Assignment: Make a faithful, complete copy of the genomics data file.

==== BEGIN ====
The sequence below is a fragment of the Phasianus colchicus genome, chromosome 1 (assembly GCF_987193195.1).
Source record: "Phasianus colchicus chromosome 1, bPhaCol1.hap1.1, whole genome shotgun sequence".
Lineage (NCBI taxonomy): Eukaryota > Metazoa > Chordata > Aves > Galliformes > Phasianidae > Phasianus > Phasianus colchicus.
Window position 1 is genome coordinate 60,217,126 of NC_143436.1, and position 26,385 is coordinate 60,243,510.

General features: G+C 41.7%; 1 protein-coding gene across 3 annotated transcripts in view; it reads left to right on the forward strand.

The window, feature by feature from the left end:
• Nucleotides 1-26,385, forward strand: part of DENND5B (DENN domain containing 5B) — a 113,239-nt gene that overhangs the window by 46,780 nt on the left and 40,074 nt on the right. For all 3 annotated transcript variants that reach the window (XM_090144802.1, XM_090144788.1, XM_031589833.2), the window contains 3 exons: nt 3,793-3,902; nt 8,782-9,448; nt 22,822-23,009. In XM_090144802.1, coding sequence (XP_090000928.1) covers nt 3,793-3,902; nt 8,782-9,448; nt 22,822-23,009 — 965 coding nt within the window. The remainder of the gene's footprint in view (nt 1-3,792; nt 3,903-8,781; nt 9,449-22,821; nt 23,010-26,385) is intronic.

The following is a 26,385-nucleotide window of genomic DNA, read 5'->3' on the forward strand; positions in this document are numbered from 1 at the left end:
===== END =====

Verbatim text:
The sequence below is a fragment of the Phasianus colchicus genome, chromosome 1 (assembly GCF_987193195.1).
Source record: "Phasianus colchicus chromosome 1, bPhaCol1.hap1.1, whole genome shotgun sequence".
Lineage (NCBI taxonomy): Eukaryota > Metazoa > Chordata > Aves > Galliformes > Phasianidae > Phasianus > Phasianus colchicus.
Window position 1 is genome coordinate 60,217,126 of NC_143436.1, and position 26,385 is coordinate 60,243,510.

General features: G+C 41.7%; 1 protein-coding gene across 3 annotated transcripts in view; it reads left to right on the forward strand.

The window, feature by feature from the left end:
• Nucleotides 1-26,385, forward strand: part of DENND5B (DENN domain containing 5B) — a 113,239-nt gene that overhangs the window by 46,780 nt on the left and 40,074 nt on the right. For all 3 annotated transcript variants that reach the window (XM_090144802.1, XM_090144788.1, XM_031589833.2), the window contains 3 exons: nt 3,793-3,902; nt 8,782-9,448; nt 22,822-23,009. In XM_090144802.1, coding sequence (XP_090000928.1) covers nt 3,793-3,902; nt 8,782-9,448; nt 22,822-23,009 — 965 coding nt within the window. The remainder of the gene's footprint in view (nt 1-3,792; nt 3,903-8,781; nt 9,449-22,821; nt 23,010-26,385) is intronic.

The following is a 26,385-nucleotide window of genomic DNA, read 5'->3' on the forward strand; positions in this document are numbered from 1 at the left end: